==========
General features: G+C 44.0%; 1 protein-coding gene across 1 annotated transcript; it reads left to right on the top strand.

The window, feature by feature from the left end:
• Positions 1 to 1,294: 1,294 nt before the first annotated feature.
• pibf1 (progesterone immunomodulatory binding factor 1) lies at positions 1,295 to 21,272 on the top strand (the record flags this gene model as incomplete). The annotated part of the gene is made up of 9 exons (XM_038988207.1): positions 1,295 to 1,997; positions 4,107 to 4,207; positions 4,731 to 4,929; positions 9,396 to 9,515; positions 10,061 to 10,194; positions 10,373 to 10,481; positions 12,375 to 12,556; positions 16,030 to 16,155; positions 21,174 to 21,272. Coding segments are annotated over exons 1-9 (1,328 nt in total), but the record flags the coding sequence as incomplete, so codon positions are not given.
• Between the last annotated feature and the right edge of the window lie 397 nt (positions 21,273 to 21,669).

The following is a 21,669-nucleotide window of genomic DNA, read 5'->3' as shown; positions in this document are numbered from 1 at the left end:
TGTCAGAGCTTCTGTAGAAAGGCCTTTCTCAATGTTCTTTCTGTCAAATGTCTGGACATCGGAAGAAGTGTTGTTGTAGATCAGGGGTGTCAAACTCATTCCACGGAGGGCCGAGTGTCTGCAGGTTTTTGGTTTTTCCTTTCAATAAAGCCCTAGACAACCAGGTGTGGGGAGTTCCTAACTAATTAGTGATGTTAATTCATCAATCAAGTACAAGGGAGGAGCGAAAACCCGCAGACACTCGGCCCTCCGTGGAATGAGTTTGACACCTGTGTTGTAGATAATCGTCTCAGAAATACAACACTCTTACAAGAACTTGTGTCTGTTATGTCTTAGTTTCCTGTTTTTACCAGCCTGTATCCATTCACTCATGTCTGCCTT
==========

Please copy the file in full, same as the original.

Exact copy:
General features: G+C 44.0%; 1 protein-coding gene across 1 annotated transcript; it reads left to right on the top strand.

The window, feature by feature from the left end:
• Positions 1 to 1,294: 1,294 nt before the first annotated feature.
• pibf1 (progesterone immunomodulatory binding factor 1) lies at positions 1,295 to 21,272 on the top strand (the record flags this gene model as incomplete). The annotated part of the gene is made up of 9 exons (XM_038988207.1): positions 1,295 to 1,997; positions 4,107 to 4,207; positions 4,731 to 4,929; positions 9,396 to 9,515; positions 10,061 to 10,194; positions 10,373 to 10,481; positions 12,375 to 12,556; positions 16,030 to 16,155; positions 21,174 to 21,272. Coding segments are annotated over exons 1-9 (1,328 nt in total), but the record flags the coding sequence as incomplete, so codon positions are not given.
• Between the last annotated feature and the right edge of the window lie 397 nt (positions 21,273 to 21,669).

The following is a 21,669-nucleotide window of genomic DNA, read 5'->3' as shown; positions in this document are numbered from 1 at the left end:
TGTCAGAGCTTCTGTAGAAAGGCCTTTCTCAATGTTCTTTCTGTCAAATGTCTGGACATCGGAAGAAGTGTTGTTGTAGATCAGGGGTGTCAAACTCATTCCACGGAGGGCCGAGTGTCTGCAGGTTTTTGGTTTTTCCTTTCAATAAAGCCCTAGACAACCAGGTGTGGGGAGTTCCTAACTAATTAGTGATGTTAATTCATCAATCAAGTACAAGGGAGGAGCGAAAACCCGCAGACACTCGGCCCTCCGTGGAATGAGTTTGACACCTGTGTTGTAGATAATCGTCTCAGAAATACAACACTCTTACAAGAACTTGTGTCTGTTATGTCTTAGTTTCCTGTTTTTACCAGCCTGTATCCATTCACTCATGTCTGCCTT